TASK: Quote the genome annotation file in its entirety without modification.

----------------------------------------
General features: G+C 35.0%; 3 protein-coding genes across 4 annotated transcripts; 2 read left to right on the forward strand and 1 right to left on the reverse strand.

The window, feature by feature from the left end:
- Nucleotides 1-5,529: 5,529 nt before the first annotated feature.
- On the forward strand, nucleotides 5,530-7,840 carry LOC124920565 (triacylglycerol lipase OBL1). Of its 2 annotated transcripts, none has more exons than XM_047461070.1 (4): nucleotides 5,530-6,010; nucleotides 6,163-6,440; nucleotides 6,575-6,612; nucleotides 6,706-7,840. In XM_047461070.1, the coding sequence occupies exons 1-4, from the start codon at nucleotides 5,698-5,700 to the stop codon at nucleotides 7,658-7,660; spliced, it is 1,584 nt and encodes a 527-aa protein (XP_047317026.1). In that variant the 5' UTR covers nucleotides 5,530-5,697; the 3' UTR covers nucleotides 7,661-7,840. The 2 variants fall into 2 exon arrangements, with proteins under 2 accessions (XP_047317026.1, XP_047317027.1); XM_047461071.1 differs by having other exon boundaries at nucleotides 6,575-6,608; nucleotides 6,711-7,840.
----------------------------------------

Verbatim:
General features: G+C 35.0%; 3 protein-coding genes across 4 annotated transcripts; 2 read left to right on the forward strand and 1 right to left on the reverse strand.

The window, feature by feature from the left end:
- Nucleotides 1-5,529: 5,529 nt before the first annotated feature.
- On the forward strand, nucleotides 5,530-7,840 carry LOC124920565 (triacylglycerol lipase OBL1). Of its 2 annotated transcripts, none has more exons than XM_047461070.1 (4): nucleotides 5,530-6,010; nucleotides 6,163-6,440; nucleotides 6,575-6,612; nucleotides 6,706-7,840. In XM_047461070.1, the coding sequence occupies exons 1-4, from the start codon at nucleotides 5,698-5,700 to the stop codon at nucleotides 7,658-7,660; spliced, it is 1,584 nt and encodes a 527-aa protein (XP_047317026.1). In that variant the 5' UTR covers nucleotides 5,530-5,697; the 3' UTR covers nucleotides 7,661-7,840. The 2 variants fall into 2 exon arrangements, with proteins under 2 accessions (XP_047317026.1, XP_047317027.1); XM_047461071.1 differs by having other exon boundaries at nucleotides 6,575-6,608; nucleotides 6,711-7,840.